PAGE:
Charlotte was the wife of former state senator Bob Preston, who held office for 10 terms. She was known around Hampton for her big heart, always willing to help those in need. She served as the supervisor of the checklist and was known for being a political advocate at town hall and in Concord.
“She was an incredible person that really loved Hampton and making a difference in people’s lives,” said her son, Bob Preston, Jr.
“I would call her one of Hampton’s matriarchs,” said John Nyhan, president of Experience Hampton and friend of the Preston family.
Charlotte died at her condo in Fort Myers, Florida with her husband and two daughters. Her wake will be held at Remick and Gendron Funeral Home at 811 Lafayette Road Sunday.
Charlotte, born and raised in Lawrence, Mass., spent her summers at Hampton Beach. It was there she met her husband, Bob, while working at a local drug store, Donovan & Fallon Rexall, in 1947. The two were married five years later and settled in Hampton, raising five children.
Charlotte worked as a registered nurse for a few years before joining her husband to open Preston Real Estate, which is still open today.
She became involved in town politics because of her husband’s political career. She started as a checker in Hampton in 1970, working alongside then-town moderator Al Casassa. She ran for supervisor of the checklist in 1979.
Bob Preston, Jr., said Charlotte was a powerful political companion for his father. He said it’s incredible his father managed to win 10 elections as a Democrat in Hampton, then a predominantly Republican town. Charlotte played a big part in making that happen with her networking in Hampton, he said.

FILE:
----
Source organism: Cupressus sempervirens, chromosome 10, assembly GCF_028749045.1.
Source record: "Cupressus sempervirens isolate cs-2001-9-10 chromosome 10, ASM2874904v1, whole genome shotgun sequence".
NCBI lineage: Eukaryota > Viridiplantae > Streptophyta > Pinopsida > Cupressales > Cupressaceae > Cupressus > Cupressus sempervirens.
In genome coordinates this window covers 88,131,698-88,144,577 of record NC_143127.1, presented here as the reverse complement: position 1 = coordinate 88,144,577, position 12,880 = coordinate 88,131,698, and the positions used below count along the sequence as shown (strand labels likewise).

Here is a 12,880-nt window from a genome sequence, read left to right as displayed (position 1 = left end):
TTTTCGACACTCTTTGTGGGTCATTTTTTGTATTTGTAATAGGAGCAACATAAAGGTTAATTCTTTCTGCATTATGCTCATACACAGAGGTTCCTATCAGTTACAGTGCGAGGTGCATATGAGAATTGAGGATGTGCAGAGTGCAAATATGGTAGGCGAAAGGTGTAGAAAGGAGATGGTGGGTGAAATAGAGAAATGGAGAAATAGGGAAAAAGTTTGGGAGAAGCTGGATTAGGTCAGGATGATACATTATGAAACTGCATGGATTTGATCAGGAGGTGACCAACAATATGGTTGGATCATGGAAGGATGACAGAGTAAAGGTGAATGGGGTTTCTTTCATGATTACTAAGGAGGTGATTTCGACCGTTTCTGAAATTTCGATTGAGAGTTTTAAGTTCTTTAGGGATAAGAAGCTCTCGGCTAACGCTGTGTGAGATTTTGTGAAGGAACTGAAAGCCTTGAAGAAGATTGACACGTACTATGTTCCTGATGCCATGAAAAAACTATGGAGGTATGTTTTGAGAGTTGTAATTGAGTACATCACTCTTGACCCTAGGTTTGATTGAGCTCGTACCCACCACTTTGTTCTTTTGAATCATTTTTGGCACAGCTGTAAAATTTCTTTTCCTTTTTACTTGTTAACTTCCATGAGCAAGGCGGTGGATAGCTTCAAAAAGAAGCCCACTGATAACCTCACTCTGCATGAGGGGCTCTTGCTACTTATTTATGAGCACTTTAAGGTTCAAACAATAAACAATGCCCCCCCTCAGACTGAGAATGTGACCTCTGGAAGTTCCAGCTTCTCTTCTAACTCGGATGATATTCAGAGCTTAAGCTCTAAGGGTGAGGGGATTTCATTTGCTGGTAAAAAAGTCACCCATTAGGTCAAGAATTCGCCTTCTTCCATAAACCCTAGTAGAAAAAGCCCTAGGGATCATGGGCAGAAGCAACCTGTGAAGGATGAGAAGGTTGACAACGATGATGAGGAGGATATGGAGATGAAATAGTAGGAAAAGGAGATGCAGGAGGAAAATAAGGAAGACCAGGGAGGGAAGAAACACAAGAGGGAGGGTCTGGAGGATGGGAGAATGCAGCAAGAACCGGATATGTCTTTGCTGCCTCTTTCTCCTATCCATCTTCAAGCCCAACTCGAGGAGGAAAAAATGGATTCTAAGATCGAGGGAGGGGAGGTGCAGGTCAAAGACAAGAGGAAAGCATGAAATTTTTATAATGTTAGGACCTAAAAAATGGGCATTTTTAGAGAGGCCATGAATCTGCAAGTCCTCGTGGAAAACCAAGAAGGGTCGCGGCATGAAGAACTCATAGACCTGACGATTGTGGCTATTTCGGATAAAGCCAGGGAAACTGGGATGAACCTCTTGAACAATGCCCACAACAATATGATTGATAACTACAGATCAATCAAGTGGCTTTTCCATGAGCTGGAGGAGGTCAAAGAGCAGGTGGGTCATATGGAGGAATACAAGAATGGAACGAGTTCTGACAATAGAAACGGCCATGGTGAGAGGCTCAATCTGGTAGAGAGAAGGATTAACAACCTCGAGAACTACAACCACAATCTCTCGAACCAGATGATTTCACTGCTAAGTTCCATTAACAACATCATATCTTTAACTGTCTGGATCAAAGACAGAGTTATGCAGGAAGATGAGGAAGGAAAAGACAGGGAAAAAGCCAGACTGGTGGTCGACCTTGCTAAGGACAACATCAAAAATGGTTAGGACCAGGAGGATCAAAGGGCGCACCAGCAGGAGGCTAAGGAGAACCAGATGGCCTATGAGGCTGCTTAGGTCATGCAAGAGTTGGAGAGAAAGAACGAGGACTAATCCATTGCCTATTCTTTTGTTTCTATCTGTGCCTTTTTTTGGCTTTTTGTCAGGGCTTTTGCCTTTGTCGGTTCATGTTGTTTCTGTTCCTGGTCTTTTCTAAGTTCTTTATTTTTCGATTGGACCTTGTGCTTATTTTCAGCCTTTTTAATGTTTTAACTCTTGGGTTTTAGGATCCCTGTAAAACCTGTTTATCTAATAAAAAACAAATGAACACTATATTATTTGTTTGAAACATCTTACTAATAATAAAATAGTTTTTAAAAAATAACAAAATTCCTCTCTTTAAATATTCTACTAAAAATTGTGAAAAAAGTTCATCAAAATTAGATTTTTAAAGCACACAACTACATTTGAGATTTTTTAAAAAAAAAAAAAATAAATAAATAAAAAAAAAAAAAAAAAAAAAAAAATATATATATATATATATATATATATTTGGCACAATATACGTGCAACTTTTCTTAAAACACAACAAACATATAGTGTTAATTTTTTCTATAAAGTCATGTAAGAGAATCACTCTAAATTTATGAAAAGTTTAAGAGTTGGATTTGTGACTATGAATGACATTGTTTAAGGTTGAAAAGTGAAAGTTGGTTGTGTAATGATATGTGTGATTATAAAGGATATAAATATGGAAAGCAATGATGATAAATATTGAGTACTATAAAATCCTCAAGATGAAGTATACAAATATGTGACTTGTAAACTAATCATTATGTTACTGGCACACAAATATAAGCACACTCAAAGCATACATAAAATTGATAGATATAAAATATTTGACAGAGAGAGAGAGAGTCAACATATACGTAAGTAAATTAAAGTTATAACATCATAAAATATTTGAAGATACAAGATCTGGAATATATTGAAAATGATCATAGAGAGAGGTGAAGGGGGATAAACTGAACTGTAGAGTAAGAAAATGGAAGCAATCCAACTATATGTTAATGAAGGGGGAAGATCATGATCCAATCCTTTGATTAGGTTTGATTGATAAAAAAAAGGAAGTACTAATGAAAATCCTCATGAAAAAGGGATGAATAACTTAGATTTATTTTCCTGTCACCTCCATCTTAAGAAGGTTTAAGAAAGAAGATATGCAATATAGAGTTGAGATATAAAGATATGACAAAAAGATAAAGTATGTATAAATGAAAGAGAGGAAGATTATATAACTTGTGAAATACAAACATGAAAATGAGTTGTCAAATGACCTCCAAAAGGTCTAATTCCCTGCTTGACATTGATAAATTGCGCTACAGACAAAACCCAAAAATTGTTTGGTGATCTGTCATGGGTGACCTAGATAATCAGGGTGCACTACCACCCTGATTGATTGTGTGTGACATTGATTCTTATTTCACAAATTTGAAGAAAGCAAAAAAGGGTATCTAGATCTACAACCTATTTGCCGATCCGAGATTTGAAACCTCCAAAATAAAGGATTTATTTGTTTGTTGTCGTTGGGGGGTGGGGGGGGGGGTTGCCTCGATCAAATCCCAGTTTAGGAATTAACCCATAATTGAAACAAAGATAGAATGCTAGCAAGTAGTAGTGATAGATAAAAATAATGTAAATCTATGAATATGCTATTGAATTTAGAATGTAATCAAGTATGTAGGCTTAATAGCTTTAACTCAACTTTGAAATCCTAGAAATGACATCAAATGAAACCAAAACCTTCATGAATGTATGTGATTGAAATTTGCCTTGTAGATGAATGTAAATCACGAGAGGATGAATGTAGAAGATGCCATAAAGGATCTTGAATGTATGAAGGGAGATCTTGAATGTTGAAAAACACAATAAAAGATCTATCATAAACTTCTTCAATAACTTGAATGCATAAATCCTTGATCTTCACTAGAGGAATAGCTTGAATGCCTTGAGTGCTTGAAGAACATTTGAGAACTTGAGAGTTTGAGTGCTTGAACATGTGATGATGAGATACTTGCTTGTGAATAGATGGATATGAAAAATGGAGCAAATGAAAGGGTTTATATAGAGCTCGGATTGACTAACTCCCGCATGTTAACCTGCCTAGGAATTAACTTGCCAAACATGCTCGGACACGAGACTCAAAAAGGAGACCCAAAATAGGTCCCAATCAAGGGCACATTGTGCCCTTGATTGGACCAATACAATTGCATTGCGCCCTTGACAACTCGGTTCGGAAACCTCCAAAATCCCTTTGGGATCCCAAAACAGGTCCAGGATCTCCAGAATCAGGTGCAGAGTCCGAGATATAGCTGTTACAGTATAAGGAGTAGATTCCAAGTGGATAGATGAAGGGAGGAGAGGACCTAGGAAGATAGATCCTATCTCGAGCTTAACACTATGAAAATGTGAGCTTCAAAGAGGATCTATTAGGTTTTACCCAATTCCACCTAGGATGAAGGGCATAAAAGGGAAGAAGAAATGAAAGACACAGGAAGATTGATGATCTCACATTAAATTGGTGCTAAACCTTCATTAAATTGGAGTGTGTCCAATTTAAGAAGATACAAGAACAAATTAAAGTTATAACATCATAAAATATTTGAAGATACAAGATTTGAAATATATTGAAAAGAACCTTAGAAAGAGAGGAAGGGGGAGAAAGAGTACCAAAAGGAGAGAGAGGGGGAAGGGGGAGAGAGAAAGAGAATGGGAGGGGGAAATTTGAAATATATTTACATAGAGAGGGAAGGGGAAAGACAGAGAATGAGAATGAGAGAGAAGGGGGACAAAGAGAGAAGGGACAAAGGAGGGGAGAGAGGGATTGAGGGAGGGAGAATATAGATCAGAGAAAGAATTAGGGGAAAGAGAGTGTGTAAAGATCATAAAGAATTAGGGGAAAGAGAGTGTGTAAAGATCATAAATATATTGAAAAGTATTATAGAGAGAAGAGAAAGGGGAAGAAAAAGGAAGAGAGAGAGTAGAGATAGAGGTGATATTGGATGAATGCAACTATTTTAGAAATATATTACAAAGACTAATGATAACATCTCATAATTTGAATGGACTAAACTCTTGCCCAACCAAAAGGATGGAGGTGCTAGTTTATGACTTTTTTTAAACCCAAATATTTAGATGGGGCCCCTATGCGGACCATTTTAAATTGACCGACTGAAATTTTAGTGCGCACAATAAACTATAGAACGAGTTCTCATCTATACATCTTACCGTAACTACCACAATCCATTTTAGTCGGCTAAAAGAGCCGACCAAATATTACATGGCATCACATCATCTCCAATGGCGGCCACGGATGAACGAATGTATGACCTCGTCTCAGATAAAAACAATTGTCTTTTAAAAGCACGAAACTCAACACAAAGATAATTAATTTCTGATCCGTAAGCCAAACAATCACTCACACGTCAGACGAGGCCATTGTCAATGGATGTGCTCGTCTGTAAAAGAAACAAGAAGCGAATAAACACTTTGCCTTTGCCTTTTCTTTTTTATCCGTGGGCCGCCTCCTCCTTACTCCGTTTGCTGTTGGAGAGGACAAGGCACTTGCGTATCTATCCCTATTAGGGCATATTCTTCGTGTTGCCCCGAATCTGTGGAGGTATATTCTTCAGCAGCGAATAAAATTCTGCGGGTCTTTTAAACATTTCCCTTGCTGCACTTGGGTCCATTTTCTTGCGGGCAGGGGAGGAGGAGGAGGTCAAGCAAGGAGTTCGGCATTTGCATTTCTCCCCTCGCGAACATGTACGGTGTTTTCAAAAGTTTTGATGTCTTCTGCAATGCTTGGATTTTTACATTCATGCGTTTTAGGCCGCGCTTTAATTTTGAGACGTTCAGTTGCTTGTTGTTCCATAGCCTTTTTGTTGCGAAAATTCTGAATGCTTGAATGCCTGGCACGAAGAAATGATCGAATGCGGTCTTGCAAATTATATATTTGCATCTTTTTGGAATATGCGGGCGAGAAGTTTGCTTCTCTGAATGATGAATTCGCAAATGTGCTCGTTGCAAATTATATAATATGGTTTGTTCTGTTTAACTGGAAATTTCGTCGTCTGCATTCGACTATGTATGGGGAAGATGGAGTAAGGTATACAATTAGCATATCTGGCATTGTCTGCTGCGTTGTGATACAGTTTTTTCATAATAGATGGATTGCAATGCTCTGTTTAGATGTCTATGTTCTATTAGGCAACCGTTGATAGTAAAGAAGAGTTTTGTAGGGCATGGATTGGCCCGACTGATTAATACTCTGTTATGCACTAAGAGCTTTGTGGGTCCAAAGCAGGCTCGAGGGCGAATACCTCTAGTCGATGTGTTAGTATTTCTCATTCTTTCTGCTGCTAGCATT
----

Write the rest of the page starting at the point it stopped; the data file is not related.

“(My father) said, ‘If it wasn’t for Charlotte, I wouldn’t have been elected to the Senate for 20 years,’” Bob Preston, Jr. said. He recalled how his father was unopposed in at least two state Senate elections and how it spoke volumes about the success his parents had in defending their seat.
“Imagine a Senate race, you’d go unopposed,” said Bob Preston, Jr. “Because you couldn’t beat Bob and Charlotte Preston.”
Charlotte also joined her husband on numerous trips to the White House as guests of Presidents Lyndon B. Johnson, Jimmy Carter and Bill Clinton.
Preston was known for her persistence in getting the town to make necessary change. She once lobbied the selectmen to expand the supervisor’s hours so voters would have more time to register for elections. She also pushed to expand the time the polls are open to voters. Both were accomplished. Voters can now register with the town clerk during town office hours, and poll times were expanded to run 7 a.m. to 8 p.m.
Preston took her passion for change to Concord as well as the Hampton Town Hall. After a friend got sick and needed a heart and lung transplant, she went to the Statehouse to lobby officials to start an organ-donor program. The state eventually began giving residents the option to become organ donors when they get their driver’s licenses.
“She saw a problem and had to get involved,” said Charlotte’s son, Charlie Preston.
Charlotte’s charity in town included her help in opening a soup kitchen at Hampton Beach, getting her son Bob to donate space in one of his properties to a local reverend. She was also known for inviting police officers into her home and feeding them during snowstorms and holidays. She helped raise money for several charities and organizations, including cancer and heart foundations, as well as Hampton’s mounted police.
“She was a very charitable woman,” Charlie Preston said.
Those who knew her in town said they remember Charlotte for her good deeds and kind spirit.
John Tinios, owner of the Galley Hatch, said his mother Kay was a good friend of Charlotte. He recalled Charlotte as a “doer at the beach.”
“Charlotte was always doing something for somebody, and a lot of it went unnoticed because she wasn’t looking for credit,” Tinios said.
Bob Preston, Jr., said his mother was a “dynamo,” full of life. Nyhan said he remembers that dynamic personality well.
“She was a character, at times outspoken, told people what she thought, didn’t have any worries about that,” Nyhan said. “She got a lot of chuckles from people for being very, very direct, but the bottom line is, she was a very lovable woman, one who cared for the community.”